failure

Exposed: Johnson & Johnson hid data showing 40 percent failure rate of hip implants

Thursday, January 31, 2013 by: Ethan A. Huff, staff writer
Tags: Johnson & Johnson, hip implants, failure

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Delicious
(NaturalNews) The skeletons just keep on coming out of the closet for pharmaceutical giant Johnson & Johnson (J&J), which is currently being sued by tens of thousands of hip replacement patients for knowingly selling a faulty hip implant device that generates loose metal shards and poisons patients' bloodstreams. According to recently-uncovered internal documents, J&J knew about the defective device for many years, but continued to deceptively market it across the globe as safe and effective.

As reported by The New York Times (NYT), the device in question, known as an Articular Surface Replacement (ASR), was first introduced back in the early 2000s as an alternative to traditional hip implant devices. Its design was supposed to overcome deficiencies inherent in previous models that were made from metal and plastic parts. But a major design flaw in the ASR caused the device's supposedly innovative ball mechanism to grind against the inside cup, which in turn caused it to release metallic debris inside the bodies of many patients who received the implant.

Just a few years after its release by J&J's DePuy Orthopaedics unit, internal tests conducted by company engineers revealed that the device was a complete failure, and that it was unsuitable for continued use. But rather than address the issue and recall the device, J&J continued to market the faulty ASR to surgeons across the country for at least another three years, even as thousands of these same physicians were rejecting the device in favor of safer and more durable alternatives.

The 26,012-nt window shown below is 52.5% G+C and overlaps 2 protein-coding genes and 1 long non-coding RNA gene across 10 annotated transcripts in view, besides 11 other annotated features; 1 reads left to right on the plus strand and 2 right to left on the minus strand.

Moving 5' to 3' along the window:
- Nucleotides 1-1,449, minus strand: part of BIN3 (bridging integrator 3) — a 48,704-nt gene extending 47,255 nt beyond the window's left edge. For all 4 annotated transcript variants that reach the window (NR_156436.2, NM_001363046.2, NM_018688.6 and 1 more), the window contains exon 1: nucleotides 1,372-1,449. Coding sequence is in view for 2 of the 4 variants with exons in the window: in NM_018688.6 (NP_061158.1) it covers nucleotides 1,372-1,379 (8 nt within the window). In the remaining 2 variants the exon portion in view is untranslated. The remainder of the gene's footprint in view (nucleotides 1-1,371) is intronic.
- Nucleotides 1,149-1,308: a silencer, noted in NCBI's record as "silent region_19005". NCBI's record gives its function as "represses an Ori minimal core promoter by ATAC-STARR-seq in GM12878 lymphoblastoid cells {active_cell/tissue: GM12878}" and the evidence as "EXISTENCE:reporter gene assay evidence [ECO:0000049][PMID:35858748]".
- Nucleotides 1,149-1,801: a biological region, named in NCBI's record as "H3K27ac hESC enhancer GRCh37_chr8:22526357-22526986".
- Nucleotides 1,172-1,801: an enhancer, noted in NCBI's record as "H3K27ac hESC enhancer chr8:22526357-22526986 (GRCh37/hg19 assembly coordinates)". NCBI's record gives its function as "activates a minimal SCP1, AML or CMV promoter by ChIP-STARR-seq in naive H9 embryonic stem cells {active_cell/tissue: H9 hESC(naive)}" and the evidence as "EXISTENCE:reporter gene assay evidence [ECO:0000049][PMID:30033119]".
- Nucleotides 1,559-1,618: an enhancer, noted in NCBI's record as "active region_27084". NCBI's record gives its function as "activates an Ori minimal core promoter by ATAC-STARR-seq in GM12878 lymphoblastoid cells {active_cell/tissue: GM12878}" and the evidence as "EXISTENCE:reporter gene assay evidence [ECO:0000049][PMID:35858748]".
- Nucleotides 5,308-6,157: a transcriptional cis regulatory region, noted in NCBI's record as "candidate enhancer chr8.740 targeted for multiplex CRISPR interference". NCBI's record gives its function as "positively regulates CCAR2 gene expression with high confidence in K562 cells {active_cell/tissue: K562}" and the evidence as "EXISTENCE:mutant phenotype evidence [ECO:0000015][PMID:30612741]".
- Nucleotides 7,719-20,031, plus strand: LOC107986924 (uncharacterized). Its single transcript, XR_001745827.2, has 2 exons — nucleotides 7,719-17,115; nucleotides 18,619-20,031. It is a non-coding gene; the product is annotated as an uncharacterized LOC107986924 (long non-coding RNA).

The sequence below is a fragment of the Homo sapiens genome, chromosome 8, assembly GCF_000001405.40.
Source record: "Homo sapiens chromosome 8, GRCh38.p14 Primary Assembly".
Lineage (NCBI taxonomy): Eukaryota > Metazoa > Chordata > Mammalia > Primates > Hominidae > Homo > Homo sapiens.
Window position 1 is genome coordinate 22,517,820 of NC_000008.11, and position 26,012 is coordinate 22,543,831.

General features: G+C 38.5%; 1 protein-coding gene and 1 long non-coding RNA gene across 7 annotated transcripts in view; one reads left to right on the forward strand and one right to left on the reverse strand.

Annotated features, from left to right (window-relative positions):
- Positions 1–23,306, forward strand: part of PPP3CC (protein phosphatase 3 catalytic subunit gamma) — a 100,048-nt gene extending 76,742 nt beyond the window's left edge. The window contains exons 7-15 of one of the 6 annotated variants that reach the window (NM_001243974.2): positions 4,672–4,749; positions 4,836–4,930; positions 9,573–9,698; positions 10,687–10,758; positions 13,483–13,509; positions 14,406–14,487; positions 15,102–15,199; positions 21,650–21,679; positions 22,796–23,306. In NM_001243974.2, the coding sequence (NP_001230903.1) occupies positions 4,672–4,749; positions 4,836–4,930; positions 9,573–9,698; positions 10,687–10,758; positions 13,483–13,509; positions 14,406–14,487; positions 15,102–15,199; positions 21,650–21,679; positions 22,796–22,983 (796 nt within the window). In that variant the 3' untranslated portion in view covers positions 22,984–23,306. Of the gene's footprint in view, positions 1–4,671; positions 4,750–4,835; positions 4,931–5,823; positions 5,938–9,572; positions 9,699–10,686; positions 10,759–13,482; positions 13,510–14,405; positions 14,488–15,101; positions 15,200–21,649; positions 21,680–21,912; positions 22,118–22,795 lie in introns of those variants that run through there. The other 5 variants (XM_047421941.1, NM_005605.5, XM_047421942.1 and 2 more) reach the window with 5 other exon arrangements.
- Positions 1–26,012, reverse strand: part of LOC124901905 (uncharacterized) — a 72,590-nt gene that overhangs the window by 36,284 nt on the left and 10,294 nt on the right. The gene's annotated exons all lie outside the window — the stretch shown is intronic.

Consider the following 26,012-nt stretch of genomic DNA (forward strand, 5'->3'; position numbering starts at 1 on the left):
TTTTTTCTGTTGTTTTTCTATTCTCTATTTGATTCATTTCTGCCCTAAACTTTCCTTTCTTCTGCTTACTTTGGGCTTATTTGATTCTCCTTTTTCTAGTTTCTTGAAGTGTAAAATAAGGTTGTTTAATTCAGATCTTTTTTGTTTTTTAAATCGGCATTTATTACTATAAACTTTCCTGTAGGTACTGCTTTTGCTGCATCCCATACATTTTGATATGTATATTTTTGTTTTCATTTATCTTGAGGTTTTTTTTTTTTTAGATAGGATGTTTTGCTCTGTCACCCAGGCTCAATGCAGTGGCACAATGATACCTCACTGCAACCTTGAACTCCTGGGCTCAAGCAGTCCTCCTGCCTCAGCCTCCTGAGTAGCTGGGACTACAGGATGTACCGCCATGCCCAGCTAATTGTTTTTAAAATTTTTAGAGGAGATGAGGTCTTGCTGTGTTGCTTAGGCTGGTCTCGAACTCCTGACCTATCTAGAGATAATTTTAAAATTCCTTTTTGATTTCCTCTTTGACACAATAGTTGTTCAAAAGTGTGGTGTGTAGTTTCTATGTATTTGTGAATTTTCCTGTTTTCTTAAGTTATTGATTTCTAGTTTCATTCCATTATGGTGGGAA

"The ASR represents one of the biggest medical device failures in recent decades," writes Barry Meier for NYT about the fiasco. "According to DePuy's internal estimates, it is projected to fail within five years in about 40 percent of patients who received one. That is eight times the failure rate of most orthopedic implants."

J&J eventually issued a recall on the ASR in 2010, but nearly 100,000 patients worldwide had already received the device, and many of these patients are now suing the company for fraud. J&J also failed to admit there was anything wrong with the device during the recall, insisting instead that "poor sales" were responsible for its discontinuation. However, internal records have now revealed that DePuy executives, including company president Andrew Ekdahl, were fully aware of the dangers associated with the ASR and yet did nothing about them.

Patients injured as a result of the faulty implant are being represented by the national law firm Parker Walchman LLP. Both the standard ASR and the resurfacing ASR manufactured by J&J DePuy are included in the lawsuit.

Sources for this article include:

http://www.nytimes.com

http://www.prweb.com

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